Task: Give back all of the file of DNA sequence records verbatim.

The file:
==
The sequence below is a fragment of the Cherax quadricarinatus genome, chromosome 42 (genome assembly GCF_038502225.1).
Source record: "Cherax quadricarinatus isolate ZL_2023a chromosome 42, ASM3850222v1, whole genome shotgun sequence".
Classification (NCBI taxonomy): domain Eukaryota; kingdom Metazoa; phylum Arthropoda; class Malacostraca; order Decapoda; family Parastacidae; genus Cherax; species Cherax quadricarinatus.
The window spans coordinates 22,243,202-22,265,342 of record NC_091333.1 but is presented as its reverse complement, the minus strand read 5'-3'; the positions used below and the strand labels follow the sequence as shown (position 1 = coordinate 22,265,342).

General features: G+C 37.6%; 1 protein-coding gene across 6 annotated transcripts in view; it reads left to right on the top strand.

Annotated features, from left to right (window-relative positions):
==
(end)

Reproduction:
The sequence below is a fragment of the Cherax quadricarinatus genome, chromosome 42 (genome assembly GCF_038502225.1).
Source record: "Cherax quadricarinatus isolate ZL_2023a chromosome 42, ASM3850222v1, whole genome shotgun sequence".
Classification (NCBI taxonomy): domain Eukaryota; kingdom Metazoa; phylum Arthropoda; class Malacostraca; order Decapoda; family Parastacidae; genus Cherax; species Cherax quadricarinatus.
The window spans coordinates 22,243,202-22,265,342 of record NC_091333.1 but is presented as its reverse complement, the minus strand read 5'-3'; the positions used below and the strand labels follow the sequence as shown (position 1 = coordinate 22,265,342).

General features: G+C 37.6%; 1 protein-coding gene across 6 annotated transcripts in view; it reads left to right on the top strand.

Annotated features, from left to right (window-relative positions):